Movie Night in Canada: DOXA's Dorothy Woodend on Dennis Hopper's Out of the Blue

    1 of 5 2 of 5

      After a bit of a break, we're back with another edition of Movie Night in Canada, our exploration of recommendations for obscure, overlooked, or unusual Canadian cinematic gems from film industry folk.

      We received a knockout recommendation from DOXA Documentary Film Festival's director of programming Dorothy Woodend.

      DOXA's director of programming Dorothy Woodend—in more peaceful times.

      Although she focuses on documentary films for her work, she also reviews all manner of films for The Tyee.

      (She also has a peculiar penchant for cinematic violence for some inexplicable reason.)

      Woodend picked the Vancouver-shot 1980 powderkeg of a feature Out of the Blue, directed by and starring none other than Hollywood's Dennis Hopper of Easy Rider and Apocalypse Now fame.

      Also known as No Looking Back, the film follows a rebellious girl (Linda Manz), and her relationships with her ex-convict father (Dennis Hopper) and her promiscuous, junkie mother (Sharon Farrell).

      Woodend had quite a bit to share about the film. Here's what she had to say:

      Even before it was widely released, Out of the Blue was infamous for being the film that almost killed Dennis Hopper. At a recent screening in Austin, director Richard Linklater (Boyhood, Dazed and Confused) recounted his first experience of seeing the film at Houston University in 1983. The evening started with a torturous Q&A and ended in a fiery explosion, in which Mr. Hopper almost succeeded in self-immolating at a racetrack in North Houston, while Wim Wenders snapped photos. A gloriously combustible hot mess that threatens to implode at any moment, Out of the Blue is a film that must be seen to be believed. Much like Hopper’s “Russian Dynamite Death Chair Act”.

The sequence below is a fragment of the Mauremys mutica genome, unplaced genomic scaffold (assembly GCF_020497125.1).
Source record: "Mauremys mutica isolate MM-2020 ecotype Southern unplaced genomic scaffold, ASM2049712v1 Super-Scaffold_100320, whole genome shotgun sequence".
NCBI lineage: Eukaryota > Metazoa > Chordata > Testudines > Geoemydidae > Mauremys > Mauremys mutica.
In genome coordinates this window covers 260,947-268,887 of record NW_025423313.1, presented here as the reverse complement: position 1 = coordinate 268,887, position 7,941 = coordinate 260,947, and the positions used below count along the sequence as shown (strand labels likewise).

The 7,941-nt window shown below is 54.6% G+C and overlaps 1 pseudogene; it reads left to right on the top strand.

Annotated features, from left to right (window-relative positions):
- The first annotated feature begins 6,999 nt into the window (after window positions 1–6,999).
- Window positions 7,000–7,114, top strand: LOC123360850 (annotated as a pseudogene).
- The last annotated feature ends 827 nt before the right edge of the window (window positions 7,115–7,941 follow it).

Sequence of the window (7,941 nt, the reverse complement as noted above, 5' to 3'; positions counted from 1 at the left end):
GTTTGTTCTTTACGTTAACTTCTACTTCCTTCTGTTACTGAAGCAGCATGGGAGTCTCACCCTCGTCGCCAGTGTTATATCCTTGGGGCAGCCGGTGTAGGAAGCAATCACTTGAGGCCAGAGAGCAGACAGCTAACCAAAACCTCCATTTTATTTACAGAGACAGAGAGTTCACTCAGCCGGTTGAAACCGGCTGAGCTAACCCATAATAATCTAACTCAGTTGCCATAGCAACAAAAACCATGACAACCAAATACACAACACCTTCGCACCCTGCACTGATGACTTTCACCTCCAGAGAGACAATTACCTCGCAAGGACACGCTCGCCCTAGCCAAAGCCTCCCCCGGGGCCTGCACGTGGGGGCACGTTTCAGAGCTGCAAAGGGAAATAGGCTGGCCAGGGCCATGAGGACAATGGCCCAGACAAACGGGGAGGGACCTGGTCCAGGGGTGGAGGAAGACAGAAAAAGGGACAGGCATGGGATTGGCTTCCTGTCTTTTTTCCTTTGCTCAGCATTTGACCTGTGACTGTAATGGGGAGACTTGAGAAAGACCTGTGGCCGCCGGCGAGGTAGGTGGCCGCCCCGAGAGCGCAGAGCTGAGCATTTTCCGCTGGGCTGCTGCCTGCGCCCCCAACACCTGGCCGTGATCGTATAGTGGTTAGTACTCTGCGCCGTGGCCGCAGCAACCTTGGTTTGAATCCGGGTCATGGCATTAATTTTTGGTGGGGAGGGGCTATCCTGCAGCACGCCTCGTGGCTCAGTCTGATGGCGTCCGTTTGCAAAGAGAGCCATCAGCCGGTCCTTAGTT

A classic of Canadian tax shelter films, the directorial reins were handed over to then-star Hopper, after the production foundered. Hopper took what was supposed to be a TV movie of the week, starring Raymond Burr and refashioned it into a scarlet howl of '70s madness, full of sex, drugs, incest, and sudden violent death. When Hopper’s character Don Barnes, plows through a school bus of tiny children wearing Halloween costumes, and is sent off to prison for his trouble, his daughter Cebe grows up without benefit of paternal care. This might be for the best, as all holy hell breaks loose when Daddy dearest returns.

      Soon enough, mom is shooting horse, dad is sniffing panties, and little Cebe is wandering Vancouver’s mean streets looking for trouble. Along with Hopper, and an extremely confused Burr, Out of the Blue featured the terrifying Linda Manz as Cebe, the toughest teen temptress to ever don a leather jacket and grease her hair back.

      See this film for Manz chanting with bilious hatred into a CB radio “Kill All Hippies…” At the heart of the movie is the rotten Vancouver of old. If you don’t remember this vintage of the city, find a copy of Guy’s Guide to the Flipside, a book that captures all the squalid spots of yore, and get reacquainted. This was the place that gave rise to Reid Fleming, World’s Toughest Milkman, and a particular species of punk music that could stave in your ribcage. Everyone was bored, poor, and looking for a fight. I miss it. 

      When Out of the Blue competed at the Cannes Film Festival, instead of blowing delicate raspberries, the French critics declared Linda Manz a contender for Best Actress. In its home country, however, the film struggled to get any attention. But as Neil Young sings, "It's better to burn out, than fade away." Which is maybe what Hopper was thinking when he sat down in a circle of dynamite and lit the fuse.

      If you want to check out Hopper's “Russian Dynamite Death Chair Act”, watch this video:

      And here's the movie's trailer to give you a peek at what the film is like:

      And so there you have it, folks. I think Woodend pretty much said it all.

      If you survived this edition of Movie Night in Canada, then stay tuned for more in store.



      A. MacInnis

      Jul 20, 2015 at 10:04pm

      I rather love this film - it holds up way better than I ever would have imagined, from the days when I had it on VHS... but I had a curious disappointment with it the other day. I have it on a twofer public domain DVD with a movie called The Swap, featuring Robert de Niro. I wanted to play my girl the Pointed Sticks scene in the film, after Khats fest, and popped it in my DVD player, where I had previously watched it. Most curiously, the DVD appeared to have gone blank! It worked neither in that machine, where I had previously viewed it, nor in my computer. So apparently public domain cheapie DVDs can somehow erase themselves over time...? It's too bad, because it's actually a pretty decent presentation of the film, in widescreen, which is unusual for public domain videos. I wonder if it's out there on Blu?